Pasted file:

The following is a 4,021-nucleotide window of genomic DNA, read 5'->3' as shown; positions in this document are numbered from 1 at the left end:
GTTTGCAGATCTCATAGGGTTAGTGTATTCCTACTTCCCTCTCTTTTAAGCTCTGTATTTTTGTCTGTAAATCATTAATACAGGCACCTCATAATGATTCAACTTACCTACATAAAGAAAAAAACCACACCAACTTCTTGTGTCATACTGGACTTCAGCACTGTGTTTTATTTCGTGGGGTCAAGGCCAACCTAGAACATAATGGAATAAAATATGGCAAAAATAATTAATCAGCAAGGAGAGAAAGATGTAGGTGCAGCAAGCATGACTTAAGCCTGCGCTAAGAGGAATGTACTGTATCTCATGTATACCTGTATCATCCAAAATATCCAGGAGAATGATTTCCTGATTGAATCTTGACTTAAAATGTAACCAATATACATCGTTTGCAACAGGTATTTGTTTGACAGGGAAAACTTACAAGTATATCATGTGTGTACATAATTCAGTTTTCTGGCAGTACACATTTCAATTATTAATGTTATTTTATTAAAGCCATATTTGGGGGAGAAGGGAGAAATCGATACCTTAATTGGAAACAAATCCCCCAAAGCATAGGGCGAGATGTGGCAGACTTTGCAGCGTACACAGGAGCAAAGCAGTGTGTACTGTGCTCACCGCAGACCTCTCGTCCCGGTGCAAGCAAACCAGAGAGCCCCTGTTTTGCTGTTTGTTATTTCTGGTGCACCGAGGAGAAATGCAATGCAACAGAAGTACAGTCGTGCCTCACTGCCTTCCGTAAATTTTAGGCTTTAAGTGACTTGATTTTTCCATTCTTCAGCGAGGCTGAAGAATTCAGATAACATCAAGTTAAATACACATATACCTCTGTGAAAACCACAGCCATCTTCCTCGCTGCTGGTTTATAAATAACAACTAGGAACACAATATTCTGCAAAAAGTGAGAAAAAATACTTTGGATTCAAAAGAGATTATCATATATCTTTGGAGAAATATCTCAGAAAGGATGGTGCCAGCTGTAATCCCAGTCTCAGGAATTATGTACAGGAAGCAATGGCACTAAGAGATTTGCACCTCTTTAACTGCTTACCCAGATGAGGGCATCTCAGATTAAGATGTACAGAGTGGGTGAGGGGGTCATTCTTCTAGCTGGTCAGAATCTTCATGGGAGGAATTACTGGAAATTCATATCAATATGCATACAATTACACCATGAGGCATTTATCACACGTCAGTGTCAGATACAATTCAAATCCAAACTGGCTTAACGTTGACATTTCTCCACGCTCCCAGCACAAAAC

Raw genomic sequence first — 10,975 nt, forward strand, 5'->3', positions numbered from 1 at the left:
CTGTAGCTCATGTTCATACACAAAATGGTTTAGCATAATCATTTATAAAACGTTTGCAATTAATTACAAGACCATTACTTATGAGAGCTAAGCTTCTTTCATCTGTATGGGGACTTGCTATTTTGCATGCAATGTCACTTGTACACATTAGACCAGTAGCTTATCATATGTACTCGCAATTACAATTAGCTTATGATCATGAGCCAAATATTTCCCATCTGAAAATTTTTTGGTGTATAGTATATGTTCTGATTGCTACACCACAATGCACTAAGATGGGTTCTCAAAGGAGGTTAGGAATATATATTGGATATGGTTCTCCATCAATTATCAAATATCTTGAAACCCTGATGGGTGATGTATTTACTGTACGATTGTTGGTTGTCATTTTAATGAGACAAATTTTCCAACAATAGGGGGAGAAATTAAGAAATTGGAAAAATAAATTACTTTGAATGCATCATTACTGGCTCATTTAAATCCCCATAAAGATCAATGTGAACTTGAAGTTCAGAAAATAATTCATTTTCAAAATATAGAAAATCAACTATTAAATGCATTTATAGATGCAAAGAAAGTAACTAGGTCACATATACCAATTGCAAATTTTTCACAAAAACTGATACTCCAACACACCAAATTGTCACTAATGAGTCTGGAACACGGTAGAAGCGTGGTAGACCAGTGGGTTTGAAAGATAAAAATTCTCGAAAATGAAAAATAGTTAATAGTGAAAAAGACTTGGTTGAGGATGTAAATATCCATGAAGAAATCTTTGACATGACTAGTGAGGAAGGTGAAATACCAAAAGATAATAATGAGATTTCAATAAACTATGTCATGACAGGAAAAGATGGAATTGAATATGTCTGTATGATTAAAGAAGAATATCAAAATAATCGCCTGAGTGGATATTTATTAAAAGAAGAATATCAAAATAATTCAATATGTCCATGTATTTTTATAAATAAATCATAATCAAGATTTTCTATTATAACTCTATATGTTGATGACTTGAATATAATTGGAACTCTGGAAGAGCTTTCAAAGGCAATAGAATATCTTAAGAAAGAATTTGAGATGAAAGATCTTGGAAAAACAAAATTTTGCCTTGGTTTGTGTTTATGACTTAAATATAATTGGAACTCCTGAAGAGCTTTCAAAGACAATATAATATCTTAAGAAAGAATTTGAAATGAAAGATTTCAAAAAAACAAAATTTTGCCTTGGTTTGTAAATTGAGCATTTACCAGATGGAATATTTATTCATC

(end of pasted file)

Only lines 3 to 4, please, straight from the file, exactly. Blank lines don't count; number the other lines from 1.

Raw genomic sequence first — 10,975 nt, forward strand, 5'->3', positions numbered from 1 at the left:
CTGTAGCTCATGTTCATACACAAAATGGTTTAGCATAATCATTTATAAAACGTTTGCAATTAATTACAAGACCATTACTTATGAGAGCTAAGCTTCTTTCATCTGTATGGGGACTTGCTATTTTGCATGCAATGTCACTTGTACACATTAGACCAGTAGCTTATCATATGTACTCGCAATTACAATTAGCTTATGATCATGAGCCAAATATTTCCCATCTGAAAATTTTTTGGTGTATAGTATATGTTCTGATTGCTACACCACAATGCACTAAGATGGGTTCTCAAAGGAGGTTAGGAATATATATTGGATATGGTTCTCCATCAATTATCAAATATCTTGAAACCCTGATGGGTGATGTATTTACTGTACGATTGTTGGTTGTCATTTTAATGAGACAAATTTTCCAACAATAGGGGGAGAAATTAAGAAATTGGAAAAATAAATTACTTTGAATGCATCATTACTGGCTCATTTAAATCCCCATAAAGATCAATGTGAACTTGAAGTTCAGAAAATAATTCATTTTCAAAATATAGAAAATCAACTATTAAATGCATTTATAGATGCAAAGAAAGTAACTAGGTCACATATACCAATTGCAAATTTTTCACAAAAACTGATACTCCAACACACCAAATTGTCACTAATGAGTCTGGAACACGGTAGAAGCGTGGTAGACCAGTGGGTTTGAAAGATAAAAATTCTCGAAAATGAAAAATAGTTAATAGTGAAAAAGACTTGGTTGAGGATGTAAATATCCATGAAGAAATCTTTGACATGACTAGTGAGGAAGGTGAAATACCAAAAGATAATAATGAGATTTCAATAAACTATGTCATGACAGGAAAAGATGGAATTGAATATGTCTGTATGATTAAAGAAGAATATCAAAATAATCGCCTGAGTGGATATTTATTAAAAGAAGAATATCAAAATAATTCAATATGTCCATGTATTTTTATAAATAAATCATAATCAAGATTTTCTATTATAACTCTATATGTTGATGACTTGAATATAATTGGAACTCTGGAAGAGCTTTCAAAGGCAATAGAATATCTTAAGAAAGAATTTGAGATGAAAGATCTTGGAAAAACAAAATTTTGCCTTGGTTTGTGTTTATGACTTAAATATAATTGGAACTCCTGAAGAGCTTTCAAAGACAATATAATATCTTAAGAAAGAATTTGAAATGAAAGATTTCAAAAAAACAAAATTTTGCCTTGGTTTGTAAATTGAGCATTTACCAGATGGAATATTTATTCATC